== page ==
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Evolving convex hypersurfaces

Andrews, Ben

Description

The subject of this thesis is the deformation of hypersurfaces by means of geometrically defined parabolic equations. In the most general case, we consider hypersurfaces moving in a Riemannian manifold, with speed determined by a function of the Weingarten curvature. The majority of the thesis concerns the case of convex hypersurfaces. Section I of the thesis concerns evolution equations which generalise, in a certain sense, the well-known mean curvature flow : We consider the motion...[Show more]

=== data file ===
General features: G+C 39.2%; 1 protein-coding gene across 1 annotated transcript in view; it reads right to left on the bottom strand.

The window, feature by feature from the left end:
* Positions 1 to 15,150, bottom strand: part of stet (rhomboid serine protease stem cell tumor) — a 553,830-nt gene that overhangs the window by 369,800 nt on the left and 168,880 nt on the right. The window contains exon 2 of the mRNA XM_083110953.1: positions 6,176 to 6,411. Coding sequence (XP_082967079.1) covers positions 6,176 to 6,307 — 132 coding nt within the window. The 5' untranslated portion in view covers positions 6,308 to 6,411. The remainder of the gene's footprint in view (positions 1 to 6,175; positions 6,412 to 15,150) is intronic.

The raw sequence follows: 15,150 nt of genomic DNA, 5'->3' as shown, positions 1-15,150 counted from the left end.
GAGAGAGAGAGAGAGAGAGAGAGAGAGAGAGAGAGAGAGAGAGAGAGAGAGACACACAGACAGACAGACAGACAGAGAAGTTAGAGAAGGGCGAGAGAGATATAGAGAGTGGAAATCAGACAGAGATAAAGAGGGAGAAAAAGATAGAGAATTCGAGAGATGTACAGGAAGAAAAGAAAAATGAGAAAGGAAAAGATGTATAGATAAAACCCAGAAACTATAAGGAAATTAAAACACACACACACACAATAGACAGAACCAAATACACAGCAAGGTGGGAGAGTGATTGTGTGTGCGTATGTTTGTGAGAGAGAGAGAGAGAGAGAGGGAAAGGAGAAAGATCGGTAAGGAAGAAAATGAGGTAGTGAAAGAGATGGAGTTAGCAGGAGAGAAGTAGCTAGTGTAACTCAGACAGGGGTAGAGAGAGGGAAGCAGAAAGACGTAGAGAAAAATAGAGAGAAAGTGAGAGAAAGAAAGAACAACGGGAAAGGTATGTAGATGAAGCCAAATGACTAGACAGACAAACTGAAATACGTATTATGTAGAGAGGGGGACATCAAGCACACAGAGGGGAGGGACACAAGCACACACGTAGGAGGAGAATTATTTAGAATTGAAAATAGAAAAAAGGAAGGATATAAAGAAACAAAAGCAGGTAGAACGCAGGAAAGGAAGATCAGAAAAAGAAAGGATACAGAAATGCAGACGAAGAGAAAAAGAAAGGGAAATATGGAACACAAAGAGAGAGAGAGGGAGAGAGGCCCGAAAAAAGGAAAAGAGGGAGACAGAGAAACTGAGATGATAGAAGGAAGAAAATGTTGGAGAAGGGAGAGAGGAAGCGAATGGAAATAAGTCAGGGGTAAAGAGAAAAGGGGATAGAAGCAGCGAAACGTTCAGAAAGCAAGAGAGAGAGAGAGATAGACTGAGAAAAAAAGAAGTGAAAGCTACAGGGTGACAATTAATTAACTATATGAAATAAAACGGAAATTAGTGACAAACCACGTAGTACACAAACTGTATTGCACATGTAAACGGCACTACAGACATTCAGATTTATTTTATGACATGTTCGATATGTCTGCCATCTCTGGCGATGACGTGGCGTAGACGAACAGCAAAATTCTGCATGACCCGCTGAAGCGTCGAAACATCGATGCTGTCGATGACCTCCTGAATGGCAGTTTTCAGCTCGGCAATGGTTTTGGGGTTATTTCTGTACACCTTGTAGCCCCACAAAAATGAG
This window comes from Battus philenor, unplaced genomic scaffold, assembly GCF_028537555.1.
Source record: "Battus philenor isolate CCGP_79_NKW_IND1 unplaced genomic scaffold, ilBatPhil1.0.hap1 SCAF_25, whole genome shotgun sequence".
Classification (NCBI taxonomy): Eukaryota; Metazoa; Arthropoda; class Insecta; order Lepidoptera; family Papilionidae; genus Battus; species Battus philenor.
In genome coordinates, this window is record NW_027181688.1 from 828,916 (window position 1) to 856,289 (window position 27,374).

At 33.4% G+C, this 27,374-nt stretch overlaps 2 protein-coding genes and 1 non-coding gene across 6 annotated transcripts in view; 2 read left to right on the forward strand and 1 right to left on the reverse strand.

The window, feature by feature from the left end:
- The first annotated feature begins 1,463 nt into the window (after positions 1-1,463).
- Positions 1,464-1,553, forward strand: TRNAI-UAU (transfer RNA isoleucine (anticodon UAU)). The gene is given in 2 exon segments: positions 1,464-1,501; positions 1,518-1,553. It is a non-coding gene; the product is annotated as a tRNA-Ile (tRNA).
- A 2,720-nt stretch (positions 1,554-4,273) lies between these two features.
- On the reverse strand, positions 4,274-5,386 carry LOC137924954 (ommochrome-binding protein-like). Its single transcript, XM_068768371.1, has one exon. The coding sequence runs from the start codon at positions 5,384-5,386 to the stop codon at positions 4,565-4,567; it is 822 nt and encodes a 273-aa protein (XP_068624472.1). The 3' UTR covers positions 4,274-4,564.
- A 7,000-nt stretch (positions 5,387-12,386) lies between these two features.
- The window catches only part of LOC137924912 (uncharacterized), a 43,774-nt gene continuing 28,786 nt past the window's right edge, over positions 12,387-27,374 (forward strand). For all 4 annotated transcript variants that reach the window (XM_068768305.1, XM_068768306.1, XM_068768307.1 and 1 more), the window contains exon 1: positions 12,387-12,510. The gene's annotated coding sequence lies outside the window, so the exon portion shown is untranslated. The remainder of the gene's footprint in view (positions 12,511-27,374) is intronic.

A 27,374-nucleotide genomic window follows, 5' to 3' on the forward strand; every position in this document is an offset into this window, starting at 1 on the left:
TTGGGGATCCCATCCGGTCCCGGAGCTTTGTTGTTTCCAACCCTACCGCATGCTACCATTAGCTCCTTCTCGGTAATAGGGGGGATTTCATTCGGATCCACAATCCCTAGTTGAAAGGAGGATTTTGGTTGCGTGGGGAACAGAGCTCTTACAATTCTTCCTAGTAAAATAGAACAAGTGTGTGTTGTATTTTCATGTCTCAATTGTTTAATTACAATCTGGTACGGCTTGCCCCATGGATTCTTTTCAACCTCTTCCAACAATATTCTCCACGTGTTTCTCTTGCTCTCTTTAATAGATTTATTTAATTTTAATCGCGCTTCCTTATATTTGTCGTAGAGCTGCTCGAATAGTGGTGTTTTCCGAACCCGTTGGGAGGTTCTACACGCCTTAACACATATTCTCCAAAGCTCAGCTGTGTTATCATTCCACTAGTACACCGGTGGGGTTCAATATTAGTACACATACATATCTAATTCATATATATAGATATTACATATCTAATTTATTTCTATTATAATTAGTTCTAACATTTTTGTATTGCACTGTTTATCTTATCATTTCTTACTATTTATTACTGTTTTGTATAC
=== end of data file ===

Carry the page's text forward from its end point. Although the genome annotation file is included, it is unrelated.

dc.contributor.authorAndrews, Ben
dc.date.accessioned2012-08-30T06:17:41Z
dc.identifier.otherb18358949
dc.identifier.urihttp://hdl.handle.net/1885/9225